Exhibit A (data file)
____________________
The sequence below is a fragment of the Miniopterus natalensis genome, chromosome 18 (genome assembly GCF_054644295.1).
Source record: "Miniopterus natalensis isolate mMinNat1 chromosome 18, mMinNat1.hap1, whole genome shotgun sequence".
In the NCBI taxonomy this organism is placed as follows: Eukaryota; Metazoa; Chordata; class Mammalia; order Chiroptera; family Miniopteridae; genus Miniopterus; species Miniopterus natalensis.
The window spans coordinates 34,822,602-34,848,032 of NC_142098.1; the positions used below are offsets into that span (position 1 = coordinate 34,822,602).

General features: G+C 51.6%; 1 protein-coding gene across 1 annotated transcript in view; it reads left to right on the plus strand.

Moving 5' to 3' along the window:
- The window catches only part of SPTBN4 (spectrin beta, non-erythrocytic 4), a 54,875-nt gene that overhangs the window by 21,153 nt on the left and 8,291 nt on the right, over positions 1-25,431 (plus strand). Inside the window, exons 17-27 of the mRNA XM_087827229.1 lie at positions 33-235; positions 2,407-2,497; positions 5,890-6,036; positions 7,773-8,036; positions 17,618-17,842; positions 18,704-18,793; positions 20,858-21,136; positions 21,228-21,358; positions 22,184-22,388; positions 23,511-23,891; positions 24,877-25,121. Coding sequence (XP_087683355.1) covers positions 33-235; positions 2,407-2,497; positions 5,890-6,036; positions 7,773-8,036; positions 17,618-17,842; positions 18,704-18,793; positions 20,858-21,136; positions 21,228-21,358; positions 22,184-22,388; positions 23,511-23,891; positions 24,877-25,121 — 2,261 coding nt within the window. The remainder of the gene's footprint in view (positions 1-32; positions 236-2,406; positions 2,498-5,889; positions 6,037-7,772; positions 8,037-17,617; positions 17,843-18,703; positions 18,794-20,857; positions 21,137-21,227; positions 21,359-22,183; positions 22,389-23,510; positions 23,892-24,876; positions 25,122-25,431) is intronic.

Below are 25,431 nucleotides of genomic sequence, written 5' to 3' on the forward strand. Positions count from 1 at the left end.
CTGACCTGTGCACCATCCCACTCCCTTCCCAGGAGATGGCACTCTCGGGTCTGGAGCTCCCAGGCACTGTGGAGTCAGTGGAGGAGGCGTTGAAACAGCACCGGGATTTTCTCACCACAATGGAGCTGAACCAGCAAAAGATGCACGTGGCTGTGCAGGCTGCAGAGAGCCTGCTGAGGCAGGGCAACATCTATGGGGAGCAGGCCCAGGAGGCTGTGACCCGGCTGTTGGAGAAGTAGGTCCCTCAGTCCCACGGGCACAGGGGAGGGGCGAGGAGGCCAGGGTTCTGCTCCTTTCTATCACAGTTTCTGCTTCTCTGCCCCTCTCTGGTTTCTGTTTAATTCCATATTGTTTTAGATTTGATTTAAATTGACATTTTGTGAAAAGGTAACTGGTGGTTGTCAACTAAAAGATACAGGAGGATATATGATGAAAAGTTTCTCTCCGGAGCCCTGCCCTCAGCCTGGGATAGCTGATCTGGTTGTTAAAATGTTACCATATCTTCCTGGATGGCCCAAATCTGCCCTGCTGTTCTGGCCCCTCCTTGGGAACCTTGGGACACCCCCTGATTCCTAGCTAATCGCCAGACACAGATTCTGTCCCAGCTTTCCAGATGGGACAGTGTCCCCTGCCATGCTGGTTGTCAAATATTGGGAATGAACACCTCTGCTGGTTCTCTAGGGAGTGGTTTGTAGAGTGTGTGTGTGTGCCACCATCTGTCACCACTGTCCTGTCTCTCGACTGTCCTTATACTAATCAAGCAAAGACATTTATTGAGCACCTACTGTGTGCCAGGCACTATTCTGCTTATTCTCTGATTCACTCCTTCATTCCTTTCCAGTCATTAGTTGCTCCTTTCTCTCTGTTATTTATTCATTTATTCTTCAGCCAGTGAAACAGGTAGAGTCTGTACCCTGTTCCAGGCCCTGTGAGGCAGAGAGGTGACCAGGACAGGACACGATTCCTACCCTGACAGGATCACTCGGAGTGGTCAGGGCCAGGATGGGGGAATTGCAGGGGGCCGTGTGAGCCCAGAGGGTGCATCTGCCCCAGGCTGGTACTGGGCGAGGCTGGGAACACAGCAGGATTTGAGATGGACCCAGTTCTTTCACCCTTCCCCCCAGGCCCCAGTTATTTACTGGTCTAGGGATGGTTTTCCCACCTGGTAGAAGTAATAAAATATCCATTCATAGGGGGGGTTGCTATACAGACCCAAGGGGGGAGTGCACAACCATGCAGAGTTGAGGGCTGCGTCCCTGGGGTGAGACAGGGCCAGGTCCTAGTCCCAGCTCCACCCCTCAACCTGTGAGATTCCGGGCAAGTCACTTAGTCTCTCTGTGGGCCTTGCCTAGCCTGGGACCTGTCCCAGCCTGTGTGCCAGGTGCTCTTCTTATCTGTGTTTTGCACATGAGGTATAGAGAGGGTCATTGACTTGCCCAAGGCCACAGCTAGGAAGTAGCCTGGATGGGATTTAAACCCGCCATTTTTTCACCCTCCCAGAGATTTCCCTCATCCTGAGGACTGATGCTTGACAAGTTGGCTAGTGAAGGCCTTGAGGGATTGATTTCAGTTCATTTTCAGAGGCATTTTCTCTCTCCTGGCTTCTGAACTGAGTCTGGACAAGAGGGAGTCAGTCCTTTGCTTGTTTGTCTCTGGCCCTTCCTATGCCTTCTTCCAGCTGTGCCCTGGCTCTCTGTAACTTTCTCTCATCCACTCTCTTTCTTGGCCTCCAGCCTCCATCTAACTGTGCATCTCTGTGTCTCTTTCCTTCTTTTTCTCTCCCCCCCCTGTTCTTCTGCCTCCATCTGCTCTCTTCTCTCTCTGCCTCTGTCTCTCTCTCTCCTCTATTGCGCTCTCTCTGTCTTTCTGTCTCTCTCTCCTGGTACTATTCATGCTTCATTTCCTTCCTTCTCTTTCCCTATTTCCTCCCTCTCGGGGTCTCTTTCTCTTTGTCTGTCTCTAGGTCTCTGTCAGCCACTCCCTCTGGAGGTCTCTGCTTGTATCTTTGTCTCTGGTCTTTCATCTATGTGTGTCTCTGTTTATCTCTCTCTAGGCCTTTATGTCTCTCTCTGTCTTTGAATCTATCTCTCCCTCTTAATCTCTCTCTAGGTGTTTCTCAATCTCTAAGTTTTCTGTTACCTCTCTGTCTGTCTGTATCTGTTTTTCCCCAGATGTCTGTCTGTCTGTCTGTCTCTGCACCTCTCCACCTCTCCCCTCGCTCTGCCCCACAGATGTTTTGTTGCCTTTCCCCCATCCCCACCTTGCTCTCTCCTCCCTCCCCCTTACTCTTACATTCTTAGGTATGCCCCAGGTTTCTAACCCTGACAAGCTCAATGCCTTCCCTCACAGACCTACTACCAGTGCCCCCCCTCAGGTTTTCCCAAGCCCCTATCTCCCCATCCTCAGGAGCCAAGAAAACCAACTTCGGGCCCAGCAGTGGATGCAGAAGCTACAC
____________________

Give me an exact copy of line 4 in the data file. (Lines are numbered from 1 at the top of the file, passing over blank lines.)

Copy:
The window spans coordinates 34,822,602-34,848,032 of NC_142098.1; the positions used below are offsets into that span (position 1 = coordinate 34,822,602).